When does Daylights Saving Time end in 2022? And how will it impact parents?
Ask any parent with young kids at home what they think about Daylight Saving Time (DST), and they likely have strong feelings. But, back in 2021, there was some talk that Daylights Saving Time would be over. Although the Senate passed a bill that wt bill did not become law. So, that time has come again, when we’re about to lose an extra hour of the day.
Is Daylight Savings Ending In 2023?
If you thought we were done with the shifts toward and back Daylight Saving Time, you’re not alone. Earlier this year, the Senate passed the Sunshine Protection Act, legislation that would make daylight saving time permanent. This would mean that we have no more “spring forward” or “fall backs,” and no more having to play catchup with our kids’ schedules.
The bill wouldn’t have gone into effect until 2023 anyway, but it’s not a law to begin with. The Sunshine Protection Act has yet to be passed by the House, and even after that, it needs to be signed by President Joe Biden before it’s fully approved. (And there’s plenty of evidence that suggests that permanent Daylight Saving Time would actually be a huge mistake — and that if we were to shift to just one time zone, it would be Daylight Standard Time that would be best for our health.)
When does Daylight Saving “Fall Back” Begin In 2022?
Regardless, this all means that come Sunday, November 6, 2022, our clocks will “fall” back by one hour at two o’clock in the morning to one a.m. again, our kids’ sleep schedule (and our own!) will get messed up, and it will be rough on all involved.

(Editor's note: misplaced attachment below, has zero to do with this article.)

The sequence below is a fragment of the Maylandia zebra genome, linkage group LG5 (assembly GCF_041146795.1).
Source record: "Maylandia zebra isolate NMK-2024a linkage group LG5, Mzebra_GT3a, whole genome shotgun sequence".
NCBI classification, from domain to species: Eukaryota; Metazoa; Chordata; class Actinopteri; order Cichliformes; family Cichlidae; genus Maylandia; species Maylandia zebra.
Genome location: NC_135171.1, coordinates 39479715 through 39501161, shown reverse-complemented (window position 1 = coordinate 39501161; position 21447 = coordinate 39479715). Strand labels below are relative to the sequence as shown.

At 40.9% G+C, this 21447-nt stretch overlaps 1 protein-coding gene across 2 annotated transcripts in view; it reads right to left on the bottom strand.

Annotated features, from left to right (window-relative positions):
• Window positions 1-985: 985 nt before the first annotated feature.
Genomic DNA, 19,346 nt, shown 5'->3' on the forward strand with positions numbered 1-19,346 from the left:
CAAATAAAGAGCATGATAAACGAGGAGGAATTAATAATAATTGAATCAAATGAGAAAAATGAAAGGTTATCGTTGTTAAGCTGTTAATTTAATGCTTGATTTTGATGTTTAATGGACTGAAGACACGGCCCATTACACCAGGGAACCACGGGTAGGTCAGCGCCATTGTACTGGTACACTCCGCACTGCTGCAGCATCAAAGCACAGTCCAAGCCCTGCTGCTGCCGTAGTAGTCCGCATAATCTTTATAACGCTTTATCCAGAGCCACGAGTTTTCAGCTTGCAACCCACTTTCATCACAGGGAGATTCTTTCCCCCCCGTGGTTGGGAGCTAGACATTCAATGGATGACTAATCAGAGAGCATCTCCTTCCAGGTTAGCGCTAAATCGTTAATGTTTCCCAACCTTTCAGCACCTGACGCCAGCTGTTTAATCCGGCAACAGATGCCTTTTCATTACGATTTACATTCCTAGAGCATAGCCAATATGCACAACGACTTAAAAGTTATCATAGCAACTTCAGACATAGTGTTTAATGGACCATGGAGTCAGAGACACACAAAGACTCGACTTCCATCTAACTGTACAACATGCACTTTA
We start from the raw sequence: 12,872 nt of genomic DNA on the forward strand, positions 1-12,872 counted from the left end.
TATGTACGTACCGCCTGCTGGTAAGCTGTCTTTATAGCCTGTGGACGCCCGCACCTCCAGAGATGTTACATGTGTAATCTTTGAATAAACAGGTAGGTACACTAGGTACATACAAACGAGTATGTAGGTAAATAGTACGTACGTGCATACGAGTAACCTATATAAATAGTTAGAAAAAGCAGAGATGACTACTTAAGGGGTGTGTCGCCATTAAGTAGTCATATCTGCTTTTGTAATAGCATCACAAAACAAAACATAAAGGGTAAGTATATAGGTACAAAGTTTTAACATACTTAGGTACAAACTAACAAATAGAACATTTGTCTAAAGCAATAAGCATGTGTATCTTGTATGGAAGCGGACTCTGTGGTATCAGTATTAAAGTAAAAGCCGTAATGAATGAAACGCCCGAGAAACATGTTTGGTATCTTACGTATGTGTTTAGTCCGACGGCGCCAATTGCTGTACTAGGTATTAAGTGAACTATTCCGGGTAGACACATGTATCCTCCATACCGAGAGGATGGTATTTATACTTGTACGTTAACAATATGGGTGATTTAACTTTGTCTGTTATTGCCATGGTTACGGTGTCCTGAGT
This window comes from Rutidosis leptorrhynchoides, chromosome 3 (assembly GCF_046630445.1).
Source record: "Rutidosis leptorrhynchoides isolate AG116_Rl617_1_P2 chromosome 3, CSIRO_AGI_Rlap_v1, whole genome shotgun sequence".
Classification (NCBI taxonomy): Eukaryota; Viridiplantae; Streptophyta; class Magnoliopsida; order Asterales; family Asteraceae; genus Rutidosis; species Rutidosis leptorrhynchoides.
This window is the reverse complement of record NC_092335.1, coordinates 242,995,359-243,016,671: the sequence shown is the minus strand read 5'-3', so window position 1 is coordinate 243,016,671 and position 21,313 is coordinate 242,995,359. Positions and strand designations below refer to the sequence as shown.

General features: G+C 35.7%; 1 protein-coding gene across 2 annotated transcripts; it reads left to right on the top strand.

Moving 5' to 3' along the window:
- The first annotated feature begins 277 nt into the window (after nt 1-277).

How to adjust children’s sleep schedules for daylight savings
Even if you’ve forgotten about DST, or thought that we were finally done with the clock-shifting shenanigans and haven’t prepped the kids yet, there are a few things you can do now to help make the time transition a little easier.
- Start putting your kid to bed 15 earlier and waking them up 15 minutes earlier, too right now. Shift that bedtime and rising times earlier every single day until the next Sunday.
- Shift the “official” fallback change to Saturday at your house instead of Sunday like the rest of the world. This way, you and the kids won’t be going extra tired into work or the school week.
- Invest in some blackout curtains and daylight-colored lights so you can control the day/night easier at home during the transition.
- Stick to your routines, whatever that looks like (taking a bath, reading a book) before bed.
- Do your best to help everyone sleep well the week ahead of the time switch.
- Be patient and have empathy.
Best of luck, parents!